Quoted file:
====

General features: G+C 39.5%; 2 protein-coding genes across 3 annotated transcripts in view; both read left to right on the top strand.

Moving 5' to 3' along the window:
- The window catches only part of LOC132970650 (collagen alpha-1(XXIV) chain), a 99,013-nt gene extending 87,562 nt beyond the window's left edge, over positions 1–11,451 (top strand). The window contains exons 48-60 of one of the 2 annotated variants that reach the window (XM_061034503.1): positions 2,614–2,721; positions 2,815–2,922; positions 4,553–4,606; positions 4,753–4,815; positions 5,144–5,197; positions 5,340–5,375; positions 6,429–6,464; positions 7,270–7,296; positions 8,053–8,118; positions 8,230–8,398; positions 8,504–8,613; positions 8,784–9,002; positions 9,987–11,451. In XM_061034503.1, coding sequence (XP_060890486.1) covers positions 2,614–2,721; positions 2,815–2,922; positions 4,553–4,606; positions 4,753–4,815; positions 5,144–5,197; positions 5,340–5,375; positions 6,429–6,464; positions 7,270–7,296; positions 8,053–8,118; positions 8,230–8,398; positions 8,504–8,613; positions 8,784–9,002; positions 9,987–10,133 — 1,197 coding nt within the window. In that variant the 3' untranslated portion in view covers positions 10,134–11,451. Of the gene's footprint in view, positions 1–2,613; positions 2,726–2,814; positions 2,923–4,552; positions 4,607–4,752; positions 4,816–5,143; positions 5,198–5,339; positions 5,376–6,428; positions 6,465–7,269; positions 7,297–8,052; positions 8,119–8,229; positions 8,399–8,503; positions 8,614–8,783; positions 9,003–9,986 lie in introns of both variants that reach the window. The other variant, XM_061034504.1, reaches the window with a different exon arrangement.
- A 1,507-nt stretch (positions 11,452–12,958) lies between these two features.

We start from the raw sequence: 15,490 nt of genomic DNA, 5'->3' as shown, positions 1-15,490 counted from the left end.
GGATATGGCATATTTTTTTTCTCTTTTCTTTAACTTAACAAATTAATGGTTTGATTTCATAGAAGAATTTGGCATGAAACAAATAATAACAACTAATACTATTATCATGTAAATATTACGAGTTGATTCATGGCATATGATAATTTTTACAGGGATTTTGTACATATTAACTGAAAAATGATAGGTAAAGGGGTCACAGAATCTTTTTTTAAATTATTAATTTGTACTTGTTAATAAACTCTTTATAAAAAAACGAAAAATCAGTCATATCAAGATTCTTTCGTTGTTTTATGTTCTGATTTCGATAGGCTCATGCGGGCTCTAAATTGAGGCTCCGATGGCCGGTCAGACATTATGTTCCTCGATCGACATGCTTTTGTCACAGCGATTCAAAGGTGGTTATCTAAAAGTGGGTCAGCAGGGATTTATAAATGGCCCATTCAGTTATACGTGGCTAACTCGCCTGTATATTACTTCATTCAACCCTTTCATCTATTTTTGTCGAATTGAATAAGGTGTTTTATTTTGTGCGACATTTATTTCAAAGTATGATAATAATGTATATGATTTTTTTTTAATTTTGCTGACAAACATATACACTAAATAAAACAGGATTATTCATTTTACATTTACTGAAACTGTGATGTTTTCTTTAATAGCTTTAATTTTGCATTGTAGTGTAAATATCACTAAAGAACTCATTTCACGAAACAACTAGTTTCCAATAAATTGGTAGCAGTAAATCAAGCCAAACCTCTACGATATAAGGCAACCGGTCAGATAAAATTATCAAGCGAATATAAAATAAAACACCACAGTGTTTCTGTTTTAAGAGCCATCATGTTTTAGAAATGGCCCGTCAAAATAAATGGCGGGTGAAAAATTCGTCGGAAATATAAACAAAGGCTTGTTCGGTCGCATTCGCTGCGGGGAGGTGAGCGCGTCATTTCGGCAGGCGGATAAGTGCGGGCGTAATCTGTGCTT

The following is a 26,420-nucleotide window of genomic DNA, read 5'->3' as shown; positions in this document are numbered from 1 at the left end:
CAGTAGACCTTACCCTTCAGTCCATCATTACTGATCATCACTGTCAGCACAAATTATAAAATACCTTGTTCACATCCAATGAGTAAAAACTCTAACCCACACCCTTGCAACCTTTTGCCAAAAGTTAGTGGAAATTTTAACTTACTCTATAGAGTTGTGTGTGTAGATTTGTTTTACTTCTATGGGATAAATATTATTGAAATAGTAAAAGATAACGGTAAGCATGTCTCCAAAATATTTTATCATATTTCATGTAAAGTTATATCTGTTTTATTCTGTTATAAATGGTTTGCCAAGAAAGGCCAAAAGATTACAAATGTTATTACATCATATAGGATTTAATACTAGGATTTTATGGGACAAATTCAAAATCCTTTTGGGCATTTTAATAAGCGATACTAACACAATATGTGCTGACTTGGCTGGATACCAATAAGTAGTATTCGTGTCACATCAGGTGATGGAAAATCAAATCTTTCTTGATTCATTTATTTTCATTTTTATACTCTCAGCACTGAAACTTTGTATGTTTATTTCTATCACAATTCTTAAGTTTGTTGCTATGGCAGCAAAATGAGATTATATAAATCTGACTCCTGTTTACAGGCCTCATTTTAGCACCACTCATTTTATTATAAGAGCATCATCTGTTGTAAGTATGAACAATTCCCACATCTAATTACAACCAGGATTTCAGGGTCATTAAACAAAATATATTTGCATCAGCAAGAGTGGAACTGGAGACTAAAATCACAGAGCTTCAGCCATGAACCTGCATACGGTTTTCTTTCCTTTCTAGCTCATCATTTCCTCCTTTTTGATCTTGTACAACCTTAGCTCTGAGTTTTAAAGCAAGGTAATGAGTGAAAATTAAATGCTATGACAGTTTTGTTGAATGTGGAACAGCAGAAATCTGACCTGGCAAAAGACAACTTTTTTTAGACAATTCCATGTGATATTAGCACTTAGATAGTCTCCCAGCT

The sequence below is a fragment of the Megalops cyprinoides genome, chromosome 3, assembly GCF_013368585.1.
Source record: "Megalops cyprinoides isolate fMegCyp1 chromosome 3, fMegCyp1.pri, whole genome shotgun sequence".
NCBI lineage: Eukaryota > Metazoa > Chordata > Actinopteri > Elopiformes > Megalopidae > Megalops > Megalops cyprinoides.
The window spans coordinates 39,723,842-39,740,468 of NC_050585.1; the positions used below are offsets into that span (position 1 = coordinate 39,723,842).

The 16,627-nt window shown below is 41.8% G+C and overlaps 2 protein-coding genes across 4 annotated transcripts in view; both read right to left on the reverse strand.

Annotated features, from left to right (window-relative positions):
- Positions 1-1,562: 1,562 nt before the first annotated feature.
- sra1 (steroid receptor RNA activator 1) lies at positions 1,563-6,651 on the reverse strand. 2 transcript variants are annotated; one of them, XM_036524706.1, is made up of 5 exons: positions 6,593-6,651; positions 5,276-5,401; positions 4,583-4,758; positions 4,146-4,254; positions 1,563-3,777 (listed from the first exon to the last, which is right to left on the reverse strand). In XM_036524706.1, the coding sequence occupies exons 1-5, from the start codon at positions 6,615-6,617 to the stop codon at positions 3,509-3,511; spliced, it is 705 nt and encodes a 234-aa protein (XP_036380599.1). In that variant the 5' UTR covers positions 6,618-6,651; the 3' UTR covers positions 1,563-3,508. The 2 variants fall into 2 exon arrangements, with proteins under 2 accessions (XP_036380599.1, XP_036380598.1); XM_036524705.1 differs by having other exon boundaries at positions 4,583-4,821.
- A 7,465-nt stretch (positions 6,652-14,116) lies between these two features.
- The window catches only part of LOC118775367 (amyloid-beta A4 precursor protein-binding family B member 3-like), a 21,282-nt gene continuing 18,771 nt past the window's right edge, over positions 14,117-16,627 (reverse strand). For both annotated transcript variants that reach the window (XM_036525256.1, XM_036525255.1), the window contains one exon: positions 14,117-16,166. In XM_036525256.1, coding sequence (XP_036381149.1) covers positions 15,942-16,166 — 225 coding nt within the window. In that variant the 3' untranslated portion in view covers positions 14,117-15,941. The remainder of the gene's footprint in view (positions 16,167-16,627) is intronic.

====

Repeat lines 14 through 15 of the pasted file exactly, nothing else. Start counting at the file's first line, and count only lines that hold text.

Annotated features, from left to right (window-relative positions):
- Positions 1-1,562: 1,562 nt before the first annotated feature.